Friends work to retrieve diver's body
Divers at Tank Cave in South Australia's south-east have spent the day shifting rocks to clear a path so they can retrieve the body of renowned Melbourne diver Agnes Milowka.
The 29-year-old was found dead after becoming separated from her diving buddy on Sunday in the eight-kilometre-long channel system near Mount Gambier.
Tank Cave is one of Australia's longest underwater caves.
A number of cave divers who were friends of Ms Milowka are helping police. One of them, Richard Harris, says it is an extremely difficult process.
"She's in a very narrow, rocky piece of passage which we're working on actually opening up and clearing so that it's safe for us to enter and then safe and manageable to bring Agnes back out," he said.
"Obviously to swim in somewhere yourself is one thing, but to actually bring someone back out with you is a bit harder again."
Just moving a piece of rubble stirs up enough sediment to drop visibility to almost zero for several hours, Superintendent Trevor Twilley said.
The body retrieval is unlikely to be completed on Wednesday.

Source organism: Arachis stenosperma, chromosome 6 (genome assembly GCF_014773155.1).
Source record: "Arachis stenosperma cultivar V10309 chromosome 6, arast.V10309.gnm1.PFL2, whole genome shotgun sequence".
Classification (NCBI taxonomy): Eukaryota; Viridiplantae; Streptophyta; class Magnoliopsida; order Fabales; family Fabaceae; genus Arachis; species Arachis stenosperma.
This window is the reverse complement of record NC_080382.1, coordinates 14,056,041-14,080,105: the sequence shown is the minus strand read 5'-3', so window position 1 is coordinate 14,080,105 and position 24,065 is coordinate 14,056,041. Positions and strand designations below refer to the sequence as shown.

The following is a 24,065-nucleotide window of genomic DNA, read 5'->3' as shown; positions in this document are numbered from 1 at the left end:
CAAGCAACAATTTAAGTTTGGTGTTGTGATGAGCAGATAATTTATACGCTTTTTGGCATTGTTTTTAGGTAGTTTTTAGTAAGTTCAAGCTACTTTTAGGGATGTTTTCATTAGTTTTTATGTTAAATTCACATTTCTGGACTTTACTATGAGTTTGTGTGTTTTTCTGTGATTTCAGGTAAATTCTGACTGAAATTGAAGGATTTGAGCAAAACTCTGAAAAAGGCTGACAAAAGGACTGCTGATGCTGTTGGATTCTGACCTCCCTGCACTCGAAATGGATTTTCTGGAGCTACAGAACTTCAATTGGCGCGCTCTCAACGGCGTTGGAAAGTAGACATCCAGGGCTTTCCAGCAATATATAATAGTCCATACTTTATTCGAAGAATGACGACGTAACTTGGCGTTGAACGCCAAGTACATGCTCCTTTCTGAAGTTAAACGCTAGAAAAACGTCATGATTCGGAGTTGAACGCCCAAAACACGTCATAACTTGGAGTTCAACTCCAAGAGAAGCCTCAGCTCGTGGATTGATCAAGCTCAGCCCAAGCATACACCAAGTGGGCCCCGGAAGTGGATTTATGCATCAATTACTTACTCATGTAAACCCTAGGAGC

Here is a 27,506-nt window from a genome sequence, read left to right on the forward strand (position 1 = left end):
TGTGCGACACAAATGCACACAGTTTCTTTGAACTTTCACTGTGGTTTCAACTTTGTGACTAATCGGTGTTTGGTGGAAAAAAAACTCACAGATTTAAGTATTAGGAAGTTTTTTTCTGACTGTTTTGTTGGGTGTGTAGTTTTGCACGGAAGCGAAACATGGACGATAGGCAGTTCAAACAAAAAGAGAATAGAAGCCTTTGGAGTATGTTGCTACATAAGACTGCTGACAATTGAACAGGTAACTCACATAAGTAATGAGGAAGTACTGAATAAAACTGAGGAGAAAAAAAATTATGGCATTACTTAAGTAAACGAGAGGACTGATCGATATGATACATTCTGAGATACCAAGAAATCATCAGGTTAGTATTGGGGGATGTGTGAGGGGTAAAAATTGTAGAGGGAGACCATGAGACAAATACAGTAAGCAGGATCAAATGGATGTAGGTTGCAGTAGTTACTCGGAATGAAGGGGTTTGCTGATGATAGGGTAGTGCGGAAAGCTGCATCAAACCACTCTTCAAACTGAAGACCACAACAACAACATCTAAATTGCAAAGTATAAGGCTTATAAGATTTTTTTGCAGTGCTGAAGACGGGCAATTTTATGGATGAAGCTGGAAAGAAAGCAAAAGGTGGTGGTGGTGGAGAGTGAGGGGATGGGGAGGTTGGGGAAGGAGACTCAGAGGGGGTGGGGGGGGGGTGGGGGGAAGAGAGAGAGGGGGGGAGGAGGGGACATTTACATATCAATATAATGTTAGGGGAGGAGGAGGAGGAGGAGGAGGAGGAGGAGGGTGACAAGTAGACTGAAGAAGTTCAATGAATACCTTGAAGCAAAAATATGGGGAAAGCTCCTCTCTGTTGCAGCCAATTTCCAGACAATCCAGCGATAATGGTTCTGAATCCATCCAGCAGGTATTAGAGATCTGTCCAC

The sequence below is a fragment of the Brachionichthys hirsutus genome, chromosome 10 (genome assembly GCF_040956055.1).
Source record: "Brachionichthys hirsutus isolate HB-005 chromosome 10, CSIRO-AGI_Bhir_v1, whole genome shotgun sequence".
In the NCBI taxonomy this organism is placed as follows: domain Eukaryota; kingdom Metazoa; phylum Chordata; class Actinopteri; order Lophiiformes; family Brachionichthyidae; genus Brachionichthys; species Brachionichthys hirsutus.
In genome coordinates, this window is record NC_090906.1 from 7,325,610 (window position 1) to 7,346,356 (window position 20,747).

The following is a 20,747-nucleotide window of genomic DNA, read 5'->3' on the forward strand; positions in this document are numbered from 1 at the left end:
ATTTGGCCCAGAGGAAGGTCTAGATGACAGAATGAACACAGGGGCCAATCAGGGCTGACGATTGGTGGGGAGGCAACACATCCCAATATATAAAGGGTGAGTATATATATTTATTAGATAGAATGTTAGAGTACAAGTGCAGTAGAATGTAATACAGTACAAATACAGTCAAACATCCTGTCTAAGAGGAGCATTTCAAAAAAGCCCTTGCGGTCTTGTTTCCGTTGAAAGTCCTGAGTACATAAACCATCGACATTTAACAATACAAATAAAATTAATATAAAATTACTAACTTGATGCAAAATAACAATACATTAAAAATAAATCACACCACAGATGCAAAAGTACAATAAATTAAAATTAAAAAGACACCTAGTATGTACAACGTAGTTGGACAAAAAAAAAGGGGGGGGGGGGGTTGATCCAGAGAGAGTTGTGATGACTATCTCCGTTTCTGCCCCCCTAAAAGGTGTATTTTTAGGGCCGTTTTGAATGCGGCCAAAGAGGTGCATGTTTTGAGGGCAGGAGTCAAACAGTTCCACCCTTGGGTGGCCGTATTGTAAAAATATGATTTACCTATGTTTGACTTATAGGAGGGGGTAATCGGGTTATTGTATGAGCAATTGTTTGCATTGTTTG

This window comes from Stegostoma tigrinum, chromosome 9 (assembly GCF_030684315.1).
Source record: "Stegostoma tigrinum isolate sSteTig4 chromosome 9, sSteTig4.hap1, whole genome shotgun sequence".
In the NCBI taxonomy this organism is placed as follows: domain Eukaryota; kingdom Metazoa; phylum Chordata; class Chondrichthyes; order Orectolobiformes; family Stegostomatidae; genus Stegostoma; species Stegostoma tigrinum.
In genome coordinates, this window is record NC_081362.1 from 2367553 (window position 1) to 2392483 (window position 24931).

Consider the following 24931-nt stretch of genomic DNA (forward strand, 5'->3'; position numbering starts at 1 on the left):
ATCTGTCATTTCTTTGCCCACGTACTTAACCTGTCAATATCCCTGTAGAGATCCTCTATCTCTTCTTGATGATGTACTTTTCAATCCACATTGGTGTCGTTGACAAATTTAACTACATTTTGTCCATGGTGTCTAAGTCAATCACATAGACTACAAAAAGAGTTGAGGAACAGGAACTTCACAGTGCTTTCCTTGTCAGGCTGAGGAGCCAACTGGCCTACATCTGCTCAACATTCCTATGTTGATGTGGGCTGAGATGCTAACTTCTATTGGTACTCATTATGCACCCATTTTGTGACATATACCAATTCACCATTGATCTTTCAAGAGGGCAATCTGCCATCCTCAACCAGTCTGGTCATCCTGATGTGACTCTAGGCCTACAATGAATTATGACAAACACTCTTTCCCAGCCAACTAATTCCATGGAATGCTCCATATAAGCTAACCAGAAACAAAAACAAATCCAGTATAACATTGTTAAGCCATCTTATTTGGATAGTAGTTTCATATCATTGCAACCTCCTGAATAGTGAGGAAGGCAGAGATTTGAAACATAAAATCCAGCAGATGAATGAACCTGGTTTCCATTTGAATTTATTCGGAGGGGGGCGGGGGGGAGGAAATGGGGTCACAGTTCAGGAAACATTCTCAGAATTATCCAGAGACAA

"It is a fairly extensive and complex operation, and given the complexity of the cave system and how narrow some parts of the cave system is... it could be a couple of days, anywhere up to maybe 10 dives," he said.
"Some of the divers, when they are going through a particular channel, have the walls of the cavity pressed up against the front of their body and the back of their body."
Superintendent Twilley said police will not know what happened until they recover and test Ms Milowka's equipment.
One of her air cylinders has been recovered.
It is understood her parents are at the site.
Ms Milowka believed cave diving was the essence of exploration and knew the risks, but said on her website the rewards were worth it.
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